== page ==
Crop diversion from food to biofuel undermines food security - Oxfam

04 October 2012 16:47  [Source: ICIS news]

LONDON (ICIS)--The diversion of crops from food to biofuel is undermining food security, the charity Oxfam said on Thursday.

“Two-thirds of agricultural land deals entered into by foreign investors are in countries with a serious hunger problem. But this does not mean that these land acquisitions will help to tackle the hunger crisis. Based on existing information, more than 60% of foreign land investors in developing countries intend to export everything they produce on the land,” it said.

“Recent evidence suggests two-thirds of global land deals over the past 10 years have been intended to grow crops that can be used for biofuels, such as soy, sugarcane, palm oil and jatropha – equating to an area larger than Madrid given over to such crops every two days,” Oxfam added.

Oxfam said the World Bank, which it believes has a pivotal influence over governments and the private sector, should stop backing land acquisitions immediately in order to stop the “unregulated global land rush.”

The charity has called for a freeze on all lending to projects that concern agricultural large-scale acquisitions for six months, during which the World Bank should review existing investments and involvement with land acquisitions.

Thereafter, Oxfam wants the World Bank to commit to improving its policy and practice surrounding land acquisitions based on the findings of the review.

“In the past the Bank has chosen to freeze lending when poor standards have caused dispossession and suffering. It needs to do so again, in order to play a key role in stopping the global land rush,” Oxfam said.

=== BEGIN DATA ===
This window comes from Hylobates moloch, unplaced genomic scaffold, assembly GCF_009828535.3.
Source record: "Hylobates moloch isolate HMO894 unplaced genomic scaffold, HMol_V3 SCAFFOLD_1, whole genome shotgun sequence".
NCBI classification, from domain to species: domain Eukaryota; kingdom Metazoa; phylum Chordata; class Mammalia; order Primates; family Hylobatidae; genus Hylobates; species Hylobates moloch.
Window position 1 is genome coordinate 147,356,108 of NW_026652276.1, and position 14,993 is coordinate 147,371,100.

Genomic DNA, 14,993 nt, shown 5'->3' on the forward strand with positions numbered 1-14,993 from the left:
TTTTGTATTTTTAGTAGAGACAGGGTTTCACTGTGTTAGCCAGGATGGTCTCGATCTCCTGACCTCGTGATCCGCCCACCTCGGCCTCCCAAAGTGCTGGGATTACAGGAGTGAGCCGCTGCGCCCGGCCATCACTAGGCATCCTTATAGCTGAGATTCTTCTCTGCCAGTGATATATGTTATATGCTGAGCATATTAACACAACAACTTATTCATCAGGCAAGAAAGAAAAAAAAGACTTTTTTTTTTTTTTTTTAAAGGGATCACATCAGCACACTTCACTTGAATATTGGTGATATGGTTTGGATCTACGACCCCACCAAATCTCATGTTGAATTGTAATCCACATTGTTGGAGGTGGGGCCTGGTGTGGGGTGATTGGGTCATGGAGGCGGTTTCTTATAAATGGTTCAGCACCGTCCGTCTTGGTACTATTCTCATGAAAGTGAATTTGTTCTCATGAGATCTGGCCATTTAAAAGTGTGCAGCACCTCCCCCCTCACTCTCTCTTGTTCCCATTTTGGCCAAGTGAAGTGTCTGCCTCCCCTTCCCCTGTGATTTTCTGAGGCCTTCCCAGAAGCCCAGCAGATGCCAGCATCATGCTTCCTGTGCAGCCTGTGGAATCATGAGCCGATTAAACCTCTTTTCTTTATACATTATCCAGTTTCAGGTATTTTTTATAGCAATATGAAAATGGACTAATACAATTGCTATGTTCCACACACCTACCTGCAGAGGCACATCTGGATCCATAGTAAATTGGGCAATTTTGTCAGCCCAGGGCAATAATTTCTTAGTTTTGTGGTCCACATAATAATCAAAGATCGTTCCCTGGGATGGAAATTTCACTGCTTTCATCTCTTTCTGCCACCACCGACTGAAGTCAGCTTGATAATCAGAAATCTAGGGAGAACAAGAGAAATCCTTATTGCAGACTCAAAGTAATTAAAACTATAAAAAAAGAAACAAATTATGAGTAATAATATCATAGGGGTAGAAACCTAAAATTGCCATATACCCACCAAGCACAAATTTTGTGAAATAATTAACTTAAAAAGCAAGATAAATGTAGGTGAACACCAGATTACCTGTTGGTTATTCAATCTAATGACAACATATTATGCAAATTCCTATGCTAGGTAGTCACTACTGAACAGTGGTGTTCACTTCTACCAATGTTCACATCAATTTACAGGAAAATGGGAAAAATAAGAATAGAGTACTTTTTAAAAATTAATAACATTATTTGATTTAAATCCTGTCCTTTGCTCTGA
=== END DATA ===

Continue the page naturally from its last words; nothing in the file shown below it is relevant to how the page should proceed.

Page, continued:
The European Commission announced plans to limit the use of food crop-based biofuels in September, following outcry from the UN, the International Food Policy Research Institute and Oxfam, over beliefs that these biofuels could contribute to global food price spikes.

"It is wrong to believe that we are pushing food-based biofuels. In our upcoming proposal for new legislation, we do exactly the contrary: We limit them to the current consumption level, that is 5% up to 2020. And the Commission's message for post-2020 is that our clear preference are biofuels produced from non-food feedstocks, like waste or agricultural residues such as straw," said European Commissioners for energy and climate action Gunther Oettinger and Connie Hedegaard in a joint statement.

"These new type of biofuels are not in competition with food, nor do they require additional land. We are  pushing biofuels that help us cutting substantial CO2-emissions, do not compete with food and are sustainable and green at the same time,'' they added.

($1 = €0.78)

By: Sarah Trinder
+44 20 8652 3214

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